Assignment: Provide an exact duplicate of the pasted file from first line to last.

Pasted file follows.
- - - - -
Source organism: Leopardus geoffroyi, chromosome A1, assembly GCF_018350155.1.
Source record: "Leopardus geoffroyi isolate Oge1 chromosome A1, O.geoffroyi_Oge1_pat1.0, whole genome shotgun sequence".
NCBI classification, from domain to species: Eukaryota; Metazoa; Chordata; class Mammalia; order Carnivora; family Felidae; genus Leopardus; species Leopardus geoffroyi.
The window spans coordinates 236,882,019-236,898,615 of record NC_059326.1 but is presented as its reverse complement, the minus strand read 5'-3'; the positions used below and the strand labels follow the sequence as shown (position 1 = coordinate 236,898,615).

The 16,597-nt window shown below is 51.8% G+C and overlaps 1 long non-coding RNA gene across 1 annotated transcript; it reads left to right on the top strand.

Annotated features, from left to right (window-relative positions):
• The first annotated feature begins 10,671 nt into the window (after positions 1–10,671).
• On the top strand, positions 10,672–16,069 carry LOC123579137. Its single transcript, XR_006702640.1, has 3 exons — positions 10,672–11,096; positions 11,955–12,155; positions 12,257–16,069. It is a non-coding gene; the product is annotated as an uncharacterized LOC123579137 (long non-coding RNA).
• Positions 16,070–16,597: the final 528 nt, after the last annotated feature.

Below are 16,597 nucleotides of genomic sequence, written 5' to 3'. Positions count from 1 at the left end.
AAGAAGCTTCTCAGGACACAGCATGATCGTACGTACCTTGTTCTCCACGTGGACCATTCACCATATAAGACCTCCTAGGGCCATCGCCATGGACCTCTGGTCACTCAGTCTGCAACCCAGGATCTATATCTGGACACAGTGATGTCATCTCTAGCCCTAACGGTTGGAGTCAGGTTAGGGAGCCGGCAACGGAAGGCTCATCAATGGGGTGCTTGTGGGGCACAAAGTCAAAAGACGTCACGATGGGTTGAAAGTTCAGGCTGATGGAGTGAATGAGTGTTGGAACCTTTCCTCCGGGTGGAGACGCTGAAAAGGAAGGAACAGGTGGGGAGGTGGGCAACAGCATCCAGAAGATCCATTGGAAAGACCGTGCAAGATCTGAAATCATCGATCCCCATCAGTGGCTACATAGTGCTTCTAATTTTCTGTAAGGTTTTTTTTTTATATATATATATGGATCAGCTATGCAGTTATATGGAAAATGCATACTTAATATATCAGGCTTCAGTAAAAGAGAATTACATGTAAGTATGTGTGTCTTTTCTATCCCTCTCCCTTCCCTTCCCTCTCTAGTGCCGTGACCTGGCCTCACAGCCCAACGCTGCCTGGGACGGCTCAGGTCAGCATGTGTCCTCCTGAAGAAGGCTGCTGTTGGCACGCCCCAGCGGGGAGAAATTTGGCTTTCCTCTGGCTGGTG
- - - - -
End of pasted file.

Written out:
Source organism: Leopardus geoffroyi, chromosome A1, assembly GCF_018350155.1.
Source record: "Leopardus geoffroyi isolate Oge1 chromosome A1, O.geoffroyi_Oge1_pat1.0, whole genome shotgun sequence".
NCBI classification, from domain to species: Eukaryota; Metazoa; Chordata; class Mammalia; order Carnivora; family Felidae; genus Leopardus; species Leopardus geoffroyi.
The window spans coordinates 236,882,019-236,898,615 of record NC_059326.1 but is presented as its reverse complement, the minus strand read 5'-3'; the positions used below and the strand labels follow the sequence as shown (position 1 = coordinate 236,898,615).

The 16,597-nt window shown below is 51.8% G+C and overlaps 1 long non-coding RNA gene across 1 annotated transcript; it reads left to right on the top strand.

Annotated features, from left to right (window-relative positions):
• The first annotated feature begins 10,671 nt into the window (after positions 1–10,671).
• On the top strand, positions 10,672–16,069 carry LOC123579137. Its single transcript, XR_006702640.1, has 3 exons — positions 10,672–11,096; positions 11,955–12,155; positions 12,257–16,069. It is a non-coding gene; the product is annotated as an uncharacterized LOC123579137 (long non-coding RNA).
• Positions 16,070–16,597: the final 528 nt, after the last annotated feature.

Below are 16,597 nucleotides of genomic sequence, written 5' to 3'. Positions count from 1 at the left end.
AAGAAGCTTCTCAGGACACAGCATGATCGTACGTACCTTGTTCTCCACGTGGACCATTCACCATATAAGACCTCCTAGGGCCATCGCCATGGACCTCTGGTCACTCAGTCTGCAACCCAGGATCTATATCTGGACACAGTGATGTCATCTCTAGCCCTAACGGTTGGAGTCAGGTTAGGGAGCCGGCAACGGAAGGCTCATCAATGGGGTGCTTGTGGGGCACAAAGTCAAAAGACGTCACGATGGGTTGAAAGTTCAGGCTGATGGAGTGAATGAGTGTTGGAACCTTTCCTCCGGGTGGAGACGCTGAAAAGGAAGGAACAGGTGGGGAGGTGGGCAACAGCATCCAGAAGATCCATTGGAAAGACCGTGCAAGATCTGAAATCATCGATCCCCATCAGTGGCTACATAGTGCTTCTAATTTTCTGTAAGGTTTTTTTTTTATATATATATATGGATCAGCTATGCAGTTATATGGAAAATGCATACTTAATATATCAGGCTTCAGTAAAAGAGAATTACATGTAAGTATGTGTGTCTTTTCTATCCCTCTCCCTTCCCTTCCCTCTCTAGTGCCGTGACCTGGCCTCACAGCCCAACGCTGCCTGGGACGGCTCAGGTCAGCATGTGTCCTCCTGAAGAAGGCTGCTGTTGGCACGCCCCAGCGGGGAGAAATTTGGCTTTCCTCTGGCTGGTG